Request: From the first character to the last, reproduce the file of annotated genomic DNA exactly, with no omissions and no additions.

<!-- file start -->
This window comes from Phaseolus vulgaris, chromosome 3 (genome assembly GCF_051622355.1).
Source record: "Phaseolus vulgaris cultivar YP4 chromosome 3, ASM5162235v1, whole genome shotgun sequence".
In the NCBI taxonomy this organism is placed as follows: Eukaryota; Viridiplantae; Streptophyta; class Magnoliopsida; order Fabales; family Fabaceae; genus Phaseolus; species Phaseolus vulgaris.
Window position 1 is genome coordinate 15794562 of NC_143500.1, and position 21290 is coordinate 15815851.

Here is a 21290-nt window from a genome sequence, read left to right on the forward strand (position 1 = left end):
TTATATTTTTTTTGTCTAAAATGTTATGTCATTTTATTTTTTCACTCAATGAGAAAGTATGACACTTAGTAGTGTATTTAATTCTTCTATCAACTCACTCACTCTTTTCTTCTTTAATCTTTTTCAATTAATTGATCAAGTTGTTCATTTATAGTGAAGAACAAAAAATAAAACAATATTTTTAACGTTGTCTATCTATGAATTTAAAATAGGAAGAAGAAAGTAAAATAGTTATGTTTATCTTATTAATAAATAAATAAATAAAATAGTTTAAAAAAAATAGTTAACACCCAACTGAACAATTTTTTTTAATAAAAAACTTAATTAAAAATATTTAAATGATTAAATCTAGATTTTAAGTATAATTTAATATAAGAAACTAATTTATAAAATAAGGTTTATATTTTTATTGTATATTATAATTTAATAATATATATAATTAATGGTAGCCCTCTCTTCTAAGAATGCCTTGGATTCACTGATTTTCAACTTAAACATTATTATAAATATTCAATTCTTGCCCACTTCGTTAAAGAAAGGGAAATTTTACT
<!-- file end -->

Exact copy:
This window comes from Phaseolus vulgaris, chromosome 3 (genome assembly GCF_051622355.1).
Source record: "Phaseolus vulgaris cultivar YP4 chromosome 3, ASM5162235v1, whole genome shotgun sequence".
In the NCBI taxonomy this organism is placed as follows: Eukaryota; Viridiplantae; Streptophyta; class Magnoliopsida; order Fabales; family Fabaceae; genus Phaseolus; species Phaseolus vulgaris.
Window position 1 is genome coordinate 15794562 of NC_143500.1, and position 21290 is coordinate 15815851.

Here is a 21290-nt window from a genome sequence, read left to right on the forward strand (position 1 = left end):
TTATATTTTTTTTGTCTAAAATGTTATGTCATTTTATTTTTTCACTCAATGAGAAAGTATGACACTTAGTAGTGTATTTAATTCTTCTATCAACTCACTCACTCTTTTCTTCTTTAATCTTTTTCAATTAATTGATCAAGTTGTTCATTTATAGTGAAGAACAAAAAATAAAACAATATTTTTAACGTTGTCTATCTATGAATTTAAAATAGGAAGAAGAAAGTAAAATAGTTATGTTTATCTTATTAATAAATAAATAAATAAAATAGTTTAAAAAAAATAGTTAACACCCAACTGAACAATTTTTTTTAATAAAAAACTTAATTAAAAATATTTAAATGATTAAATCTAGATTTTAAGTATAATTTAATATAAGAAACTAATTTATAAAATAAGGTTTATATTTTTATTGTATATTATAATTTAATAATATATATAATTAATGGTAGCCCTCTCTTCTAAGAATGCCTTGGATTCACTGATTTTCAACTTAAACATTATTATAAATATTCAATTCTTGCCCACTTCGTTAAAGAAAGGGAAATTTTACT